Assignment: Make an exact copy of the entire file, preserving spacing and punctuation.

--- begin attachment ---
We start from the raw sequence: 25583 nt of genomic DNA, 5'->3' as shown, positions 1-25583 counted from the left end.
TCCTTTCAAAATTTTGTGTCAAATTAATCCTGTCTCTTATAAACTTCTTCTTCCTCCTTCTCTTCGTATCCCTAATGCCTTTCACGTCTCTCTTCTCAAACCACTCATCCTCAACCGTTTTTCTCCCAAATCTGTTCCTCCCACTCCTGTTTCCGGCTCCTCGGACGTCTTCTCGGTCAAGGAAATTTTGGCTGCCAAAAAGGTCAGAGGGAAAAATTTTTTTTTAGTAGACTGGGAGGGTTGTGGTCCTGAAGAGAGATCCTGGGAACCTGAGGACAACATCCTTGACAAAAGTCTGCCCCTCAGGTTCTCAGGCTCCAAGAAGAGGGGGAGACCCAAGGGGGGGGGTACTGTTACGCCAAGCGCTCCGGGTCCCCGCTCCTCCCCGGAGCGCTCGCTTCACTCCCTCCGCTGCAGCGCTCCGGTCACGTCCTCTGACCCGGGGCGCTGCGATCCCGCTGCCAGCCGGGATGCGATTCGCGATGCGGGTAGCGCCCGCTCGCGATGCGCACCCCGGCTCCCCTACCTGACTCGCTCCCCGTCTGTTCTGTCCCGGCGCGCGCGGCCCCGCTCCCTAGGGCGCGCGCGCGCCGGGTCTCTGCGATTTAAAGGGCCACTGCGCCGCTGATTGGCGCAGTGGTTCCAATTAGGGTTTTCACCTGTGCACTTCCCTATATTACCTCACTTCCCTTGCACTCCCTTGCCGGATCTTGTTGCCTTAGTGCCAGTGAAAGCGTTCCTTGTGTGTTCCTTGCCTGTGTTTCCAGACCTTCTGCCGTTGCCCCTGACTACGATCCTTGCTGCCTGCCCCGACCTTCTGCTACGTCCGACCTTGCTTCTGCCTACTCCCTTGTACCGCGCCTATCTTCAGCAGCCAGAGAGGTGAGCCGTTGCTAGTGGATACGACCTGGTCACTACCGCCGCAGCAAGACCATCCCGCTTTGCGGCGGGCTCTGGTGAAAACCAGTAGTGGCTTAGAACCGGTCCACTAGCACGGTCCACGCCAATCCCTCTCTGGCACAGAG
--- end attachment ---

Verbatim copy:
We start from the raw sequence: 25583 nt of genomic DNA, 5'->3' as shown, positions 1-25583 counted from the left end.
TCCTTTCAAAATTTTGTGTCAAATTAATCCTGTCTCTTATAAACTTCTTCTTCCTCCTTCTCTTCGTATCCCTAATGCCTTTCACGTCTCTCTTCTCAAACCACTCATCCTCAACCGTTTTTCTCCCAAATCTGTTCCTCCCACTCCTGTTTCCGGCTCCTCGGACGTCTTCTCGGTCAAGGAAATTTTGGCTGCCAAAAAGGTCAGAGGGAAAAATTTTTTTTTAGTAGACTGGGAGGGTTGTGGTCCTGAAGAGAGATCCTGGGAACCTGAGGACAACATCCTTGACAAAAGTCTGCCCCTCAGGTTCTCAGGCTCCAAGAAGAGGGGGAGACCCAAGGGGGGGGGTACTGTTACGCCAAGCGCTCCGGGTCCCCGCTCCTCCCCGGAGCGCTCGCTTCACTCCCTCCGCTGCAGCGCTCCGGTCACGTCCTCTGACCCGGGGCGCTGCGATCCCGCTGCCAGCCGGGATGCGATTCGCGATGCGGGTAGCGCCCGCTCGCGATGCGCACCCCGGCTCCCCTACCTGACTCGCTCCCCGTCTGTTCTGTCCCGGCGCGCGCGGCCCCGCTCCCTAGGGCGCGCGCGCGCCGGGTCTCTGCGATTTAAAGGGCCACTGCGCCGCTGATTGGCGCAGTGGTTCCAATTAGGGTTTTCACCTGTGCACTTCCCTATATTACCTCACTTCCCTTGCACTCCCTTGCCGGATCTTGTTGCCTTAGTGCCAGTGAAAGCGTTCCTTGTGTGTTCCTTGCCTGTGTTTCCAGACCTTCTGCCGTTGCCCCTGACTACGATCCTTGCTGCCTGCCCCGACCTTCTGCTACGTCCGACCTTGCTTCTGCCTACTCCCTTGTACCGCGCCTATCTTCAGCAGCCAGAGAGGTGAGCCGTTGCTAGTGGATACGACCTGGTCACTACCGCCGCAGCAAGACCATCCCGCTTTGCGGCGGGCTCTGGTGAAAACCAGTAGTGGCTTAGAACCGGTCCACTAGCACGGTCCACGCCAATCCCTCTCTGGCACAGAG